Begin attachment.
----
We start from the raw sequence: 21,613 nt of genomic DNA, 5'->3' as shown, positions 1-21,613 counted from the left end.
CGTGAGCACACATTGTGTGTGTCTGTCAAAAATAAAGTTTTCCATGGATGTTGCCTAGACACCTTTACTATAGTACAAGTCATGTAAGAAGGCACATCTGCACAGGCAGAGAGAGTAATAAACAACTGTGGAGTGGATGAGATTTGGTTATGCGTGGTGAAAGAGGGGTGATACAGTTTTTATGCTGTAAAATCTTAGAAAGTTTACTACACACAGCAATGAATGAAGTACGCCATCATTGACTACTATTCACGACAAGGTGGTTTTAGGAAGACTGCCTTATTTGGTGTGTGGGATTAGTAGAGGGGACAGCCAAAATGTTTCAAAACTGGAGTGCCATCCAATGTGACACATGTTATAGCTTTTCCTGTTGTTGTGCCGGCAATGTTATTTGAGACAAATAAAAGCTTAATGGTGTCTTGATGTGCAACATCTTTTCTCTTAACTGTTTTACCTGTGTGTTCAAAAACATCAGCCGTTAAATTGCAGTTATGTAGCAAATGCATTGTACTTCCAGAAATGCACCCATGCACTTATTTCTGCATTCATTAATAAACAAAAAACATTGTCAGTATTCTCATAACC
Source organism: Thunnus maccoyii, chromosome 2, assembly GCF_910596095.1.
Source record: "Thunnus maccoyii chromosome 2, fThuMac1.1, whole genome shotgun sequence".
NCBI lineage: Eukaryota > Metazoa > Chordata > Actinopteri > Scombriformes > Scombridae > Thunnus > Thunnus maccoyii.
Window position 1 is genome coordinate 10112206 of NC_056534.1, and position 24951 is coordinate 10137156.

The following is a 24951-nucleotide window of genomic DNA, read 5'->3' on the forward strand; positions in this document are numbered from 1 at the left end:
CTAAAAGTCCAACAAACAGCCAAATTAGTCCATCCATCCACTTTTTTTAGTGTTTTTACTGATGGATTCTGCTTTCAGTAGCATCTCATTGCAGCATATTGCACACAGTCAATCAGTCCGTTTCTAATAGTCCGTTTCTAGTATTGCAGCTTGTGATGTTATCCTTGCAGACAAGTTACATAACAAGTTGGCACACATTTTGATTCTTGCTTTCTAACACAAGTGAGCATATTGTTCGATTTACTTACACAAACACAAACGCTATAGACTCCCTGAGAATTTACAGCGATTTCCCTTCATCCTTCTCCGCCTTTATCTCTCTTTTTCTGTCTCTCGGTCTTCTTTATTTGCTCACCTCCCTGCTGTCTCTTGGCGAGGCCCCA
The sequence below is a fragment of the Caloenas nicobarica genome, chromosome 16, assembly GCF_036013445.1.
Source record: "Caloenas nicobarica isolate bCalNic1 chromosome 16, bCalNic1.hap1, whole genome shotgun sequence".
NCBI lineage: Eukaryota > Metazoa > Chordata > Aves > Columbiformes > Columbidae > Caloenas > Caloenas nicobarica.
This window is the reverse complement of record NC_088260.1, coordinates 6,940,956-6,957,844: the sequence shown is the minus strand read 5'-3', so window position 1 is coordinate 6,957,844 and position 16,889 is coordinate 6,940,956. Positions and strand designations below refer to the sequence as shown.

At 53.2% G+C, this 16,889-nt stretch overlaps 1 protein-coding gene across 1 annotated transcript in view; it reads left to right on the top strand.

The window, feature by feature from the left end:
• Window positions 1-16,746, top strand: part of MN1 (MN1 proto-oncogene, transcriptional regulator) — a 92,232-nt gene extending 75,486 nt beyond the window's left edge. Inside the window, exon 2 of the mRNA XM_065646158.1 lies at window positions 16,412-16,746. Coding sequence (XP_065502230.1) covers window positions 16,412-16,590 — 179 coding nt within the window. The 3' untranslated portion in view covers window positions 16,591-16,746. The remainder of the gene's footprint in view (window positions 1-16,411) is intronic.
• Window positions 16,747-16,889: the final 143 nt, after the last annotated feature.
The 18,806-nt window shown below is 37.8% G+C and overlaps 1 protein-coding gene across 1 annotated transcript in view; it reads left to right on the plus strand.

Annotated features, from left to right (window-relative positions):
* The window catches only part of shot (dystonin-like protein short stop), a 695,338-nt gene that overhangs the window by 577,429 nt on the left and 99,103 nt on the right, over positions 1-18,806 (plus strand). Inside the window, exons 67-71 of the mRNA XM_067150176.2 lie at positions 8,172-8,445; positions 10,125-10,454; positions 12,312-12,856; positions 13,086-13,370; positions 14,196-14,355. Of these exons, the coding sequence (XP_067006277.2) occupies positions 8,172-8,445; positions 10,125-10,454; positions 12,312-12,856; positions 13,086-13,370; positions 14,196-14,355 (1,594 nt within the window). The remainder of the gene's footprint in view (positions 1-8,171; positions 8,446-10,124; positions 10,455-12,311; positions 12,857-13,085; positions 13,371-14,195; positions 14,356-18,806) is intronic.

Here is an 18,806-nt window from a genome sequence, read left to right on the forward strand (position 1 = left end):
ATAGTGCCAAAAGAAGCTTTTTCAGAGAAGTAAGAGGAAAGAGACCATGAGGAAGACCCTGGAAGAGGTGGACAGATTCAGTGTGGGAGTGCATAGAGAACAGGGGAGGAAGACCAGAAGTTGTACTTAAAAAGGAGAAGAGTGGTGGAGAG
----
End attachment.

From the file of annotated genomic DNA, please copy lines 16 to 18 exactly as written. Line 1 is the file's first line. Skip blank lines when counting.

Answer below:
• Window positions 16,747-16,889: the final 143 nt, after the last annotated feature.
The 18,806-nt window shown below is 37.8% G+C and overlaps 1 protein-coding gene across 1 annotated transcript in view; it reads left to right on the plus strand.

Annotated features, from left to right (window-relative positions):